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There are lots of options available on the market these days but before we divulge into that information, we would like to walk you through the kinds of filtration systems and what kinds of filters they use.
i) Filter Cartridges basically trap debris as water passes through the filter and are designed to run with less pressure than a sand filter system, putting less strain on the pump and giving improved water flow. Filter cartridges are affordable and low maintenance filters that only need to be cleaned once or twice a season which is simply done by rinsing them with a garden hose.
ii) Sand Filters work by passing water through a bed of sand which filters out debris, channeling clean water back to the pool through the drain tubes on the bottom of the filter. Sand Filters are least effective methods for filtering pool water since fine particles of debris are not filtered out. Also as the filter becomes plugged with debris, more pressure is required to push the water through the sand, which reduces the filter's ability to clean. Sand filters are also quite difficult to clean and require "back washing", which means that the flow of pool water is reversed, and this needs to be repeated every few weeks.
iii) Diatomaceous Earth Filters can filter out particles as small as 5 microns but they need more pressure than cartridge filters thus affecting their ability to filter efficiently. DE Filters use fossilized exoskeletons of diatoms that are coated on the filter grid to remove debris and filterable area of a Diatomaceous earth filter is somewhere between 30 to 60 square feet. Like sand filters, DE filters also require backwashing followed by a "recharge" of DE powder to maintain the operation.
There are several signs that let you know when it is time to change your filter cartridge. First of all when you notice that the filter cleanings are becoming more and more frequent, it may be a good idea at that time to change the filter cartridge. Secondly when you see that the water flow has dropped and the filter cartridge has a high differential pressure, it is time to change the filter. And if there happens to be a rip or center core collapses, you will want to replace your cartridge right away.
First thing is to read and follow the manufacturer's cleaning instructions for element cleaning. Always use a soft brush for the cleaning, maintain a proper chemical balance in your pool, and alternate between two sets of filters to enhance the effectiveness of your filter cartridge.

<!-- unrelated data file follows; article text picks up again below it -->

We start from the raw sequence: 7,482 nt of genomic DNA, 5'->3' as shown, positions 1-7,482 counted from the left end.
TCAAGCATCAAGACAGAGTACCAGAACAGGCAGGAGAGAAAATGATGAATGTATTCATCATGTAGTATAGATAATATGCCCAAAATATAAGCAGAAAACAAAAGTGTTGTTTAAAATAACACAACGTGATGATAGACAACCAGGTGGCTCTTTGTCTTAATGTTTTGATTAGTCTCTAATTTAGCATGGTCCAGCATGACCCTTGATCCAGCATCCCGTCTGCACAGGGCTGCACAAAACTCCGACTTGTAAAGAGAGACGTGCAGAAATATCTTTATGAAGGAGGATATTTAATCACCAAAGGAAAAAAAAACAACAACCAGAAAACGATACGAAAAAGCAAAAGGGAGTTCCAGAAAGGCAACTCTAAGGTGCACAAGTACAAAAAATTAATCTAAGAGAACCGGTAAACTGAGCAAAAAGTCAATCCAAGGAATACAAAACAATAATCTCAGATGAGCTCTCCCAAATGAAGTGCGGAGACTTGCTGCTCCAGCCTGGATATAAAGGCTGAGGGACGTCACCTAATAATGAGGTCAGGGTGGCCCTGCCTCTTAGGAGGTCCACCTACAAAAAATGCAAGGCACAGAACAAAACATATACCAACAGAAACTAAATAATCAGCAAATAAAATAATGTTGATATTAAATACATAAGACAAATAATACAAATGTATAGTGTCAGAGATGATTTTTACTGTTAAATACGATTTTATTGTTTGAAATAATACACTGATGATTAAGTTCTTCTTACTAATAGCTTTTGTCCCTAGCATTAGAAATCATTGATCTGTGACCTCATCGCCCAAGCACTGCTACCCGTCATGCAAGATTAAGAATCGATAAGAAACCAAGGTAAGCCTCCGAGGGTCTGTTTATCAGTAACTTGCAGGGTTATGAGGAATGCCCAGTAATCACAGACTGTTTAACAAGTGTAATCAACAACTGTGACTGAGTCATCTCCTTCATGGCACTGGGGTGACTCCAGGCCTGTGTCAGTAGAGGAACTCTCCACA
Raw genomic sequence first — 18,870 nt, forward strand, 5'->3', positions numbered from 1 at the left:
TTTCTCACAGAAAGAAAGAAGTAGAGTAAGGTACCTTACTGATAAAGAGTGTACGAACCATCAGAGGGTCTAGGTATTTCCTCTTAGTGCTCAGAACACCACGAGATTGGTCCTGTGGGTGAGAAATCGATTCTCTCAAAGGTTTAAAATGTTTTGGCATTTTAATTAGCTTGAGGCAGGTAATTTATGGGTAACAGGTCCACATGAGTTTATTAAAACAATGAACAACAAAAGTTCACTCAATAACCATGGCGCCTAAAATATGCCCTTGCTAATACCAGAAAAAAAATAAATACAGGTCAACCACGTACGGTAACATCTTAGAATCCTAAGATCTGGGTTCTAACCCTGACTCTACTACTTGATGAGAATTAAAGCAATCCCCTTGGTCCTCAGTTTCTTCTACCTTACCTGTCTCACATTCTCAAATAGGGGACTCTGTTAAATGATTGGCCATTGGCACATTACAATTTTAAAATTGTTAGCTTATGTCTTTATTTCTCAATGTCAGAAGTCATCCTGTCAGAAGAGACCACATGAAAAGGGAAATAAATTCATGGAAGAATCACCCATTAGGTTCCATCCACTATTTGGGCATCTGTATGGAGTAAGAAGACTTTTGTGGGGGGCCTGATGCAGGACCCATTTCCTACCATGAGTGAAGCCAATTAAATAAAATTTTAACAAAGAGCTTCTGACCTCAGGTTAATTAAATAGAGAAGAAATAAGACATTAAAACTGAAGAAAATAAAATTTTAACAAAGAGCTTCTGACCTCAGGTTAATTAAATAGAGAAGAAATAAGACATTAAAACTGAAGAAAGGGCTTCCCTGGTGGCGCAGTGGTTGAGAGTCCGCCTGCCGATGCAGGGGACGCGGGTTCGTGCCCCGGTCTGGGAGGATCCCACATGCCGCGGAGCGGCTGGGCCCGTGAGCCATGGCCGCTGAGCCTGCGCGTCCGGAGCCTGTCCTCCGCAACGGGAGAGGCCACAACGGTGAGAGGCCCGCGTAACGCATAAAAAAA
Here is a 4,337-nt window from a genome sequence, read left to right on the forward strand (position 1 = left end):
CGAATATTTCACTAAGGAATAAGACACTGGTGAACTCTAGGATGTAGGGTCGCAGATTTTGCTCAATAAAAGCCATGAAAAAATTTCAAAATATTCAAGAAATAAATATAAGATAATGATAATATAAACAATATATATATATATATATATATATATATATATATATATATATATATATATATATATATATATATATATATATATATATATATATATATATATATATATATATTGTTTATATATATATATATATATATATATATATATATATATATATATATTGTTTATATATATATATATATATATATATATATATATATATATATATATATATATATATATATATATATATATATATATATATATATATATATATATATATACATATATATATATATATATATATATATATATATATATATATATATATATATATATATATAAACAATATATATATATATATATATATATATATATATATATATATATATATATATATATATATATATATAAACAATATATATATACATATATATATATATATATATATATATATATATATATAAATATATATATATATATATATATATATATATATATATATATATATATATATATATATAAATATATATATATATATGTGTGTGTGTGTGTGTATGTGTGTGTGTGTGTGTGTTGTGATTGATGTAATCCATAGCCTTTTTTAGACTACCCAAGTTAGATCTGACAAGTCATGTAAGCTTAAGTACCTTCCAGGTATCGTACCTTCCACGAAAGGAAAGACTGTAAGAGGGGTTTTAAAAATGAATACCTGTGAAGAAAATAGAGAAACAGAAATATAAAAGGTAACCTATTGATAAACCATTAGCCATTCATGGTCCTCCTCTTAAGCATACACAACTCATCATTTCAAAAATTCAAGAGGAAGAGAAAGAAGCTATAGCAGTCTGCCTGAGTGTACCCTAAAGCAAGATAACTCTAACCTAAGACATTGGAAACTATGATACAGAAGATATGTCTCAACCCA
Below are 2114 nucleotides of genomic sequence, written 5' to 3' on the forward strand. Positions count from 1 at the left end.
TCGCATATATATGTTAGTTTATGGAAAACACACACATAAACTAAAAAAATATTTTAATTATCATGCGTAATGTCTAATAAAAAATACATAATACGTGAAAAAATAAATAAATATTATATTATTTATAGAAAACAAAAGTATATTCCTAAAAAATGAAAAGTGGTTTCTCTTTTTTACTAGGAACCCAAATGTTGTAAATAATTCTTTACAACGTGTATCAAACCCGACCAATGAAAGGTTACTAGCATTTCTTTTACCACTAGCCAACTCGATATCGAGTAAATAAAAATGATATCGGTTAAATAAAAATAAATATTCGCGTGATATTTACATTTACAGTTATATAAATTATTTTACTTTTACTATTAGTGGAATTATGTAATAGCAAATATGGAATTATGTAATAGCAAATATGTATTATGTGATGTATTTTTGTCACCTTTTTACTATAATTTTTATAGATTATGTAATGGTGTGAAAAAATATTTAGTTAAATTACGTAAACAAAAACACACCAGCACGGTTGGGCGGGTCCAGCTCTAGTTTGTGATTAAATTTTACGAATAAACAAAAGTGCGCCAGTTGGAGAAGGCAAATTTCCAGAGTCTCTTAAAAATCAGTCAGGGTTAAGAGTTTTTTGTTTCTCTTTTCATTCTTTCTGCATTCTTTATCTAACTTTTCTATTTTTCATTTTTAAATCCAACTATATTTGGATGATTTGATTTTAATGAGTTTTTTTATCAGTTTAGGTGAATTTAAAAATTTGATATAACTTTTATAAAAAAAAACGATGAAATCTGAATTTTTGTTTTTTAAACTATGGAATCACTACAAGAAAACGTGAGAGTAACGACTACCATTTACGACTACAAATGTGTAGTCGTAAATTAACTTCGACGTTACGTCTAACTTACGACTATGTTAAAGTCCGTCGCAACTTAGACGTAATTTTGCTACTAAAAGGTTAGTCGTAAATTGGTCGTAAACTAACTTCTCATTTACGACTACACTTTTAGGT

Some helpful tips include keeping track of the filter canister pressure and cleaning the filter when there is a rise of about 8 PSI, and for Baquacil users it is a good idea to clean the filter cartridge using Baqua Clean before using any other cartridge cleaner.
Spa cartridge cleaning and efficiency is dependent upon the use-heavily used spas need a cartridge replacement sooner than the spas that are sparingly used.
i) Follow the manufacturer's instructions for removing the filter cartridge from its housing.
ii) Wash all the pleats with a garden hose using a straight-flow nozzle spraying from top to bottom at a 45 degree angle.
iii) Continue until all pleats are debris-free.
iv) If there are lots of contaminants present in the pool or spa like suntan lotions, perspiration or other oils, you may want to first soak the element for at least one hour-preferably overnight-in a commercial filter cleaner, or in one cup TSP (tri sodium phosphate) mixed into 5 gallons of water, or in one cup of dishwasher detergent mixed into five gallons of water.
v) You can also soak the cartridge in a mixture of one part muriatic acid to twenty parts water until the bubbling stops to help remove any algae, calcium carbonate, iron, and other minerals that may have coated the element.
vi) Rinse with water to remove oils and cleaning solutions from the cartridge.
vii) When thoroughly clean, put the cartridge back in the housing.
You can tell it is time to clean the cartridge when the pressure of the filter canister rises by 8 PSI, or the flow of water visibly decreases.
i) Follow the manufacturer's guidelines to safely remove the cartridge from the filter housing. Pressures wash the inside and outside of the housing, and between the filter pleats using a garden hose. It is easier to remove fine particles of debris from the pleats when the filter is dry, so gently clean pleats with a soft bristle brush or blow out the cartridge using compressed air.
ii) Heavily soiled filters like the ones plugged with oils, algae and suntan lotions will need more TLC than just rinsing. For eliminating algae, soak the filter in a commercial filter cleaning solution for at least one hour, preferably overnight. Then use the garden hose to pressure wash the pleated element thoroughly before reassembling the filter.
iii) If the filter is plugged with calcium and mineral buildup, soak the filter in a muriatic acid solution of 1 part muriatic acid to 20 parts water; then simply rinse the filter with water.
iv) Put the cartridge back in the housing.
v) It is also helpful to keep a second Pleatco filter set on hand to swap during cleanings-that way you can continue to filter your pool while having sufficient time to clean your cartridge without any rush. Plus, when you allow the cartridge to dry completely, it kills the bacteria harboring between the fibers.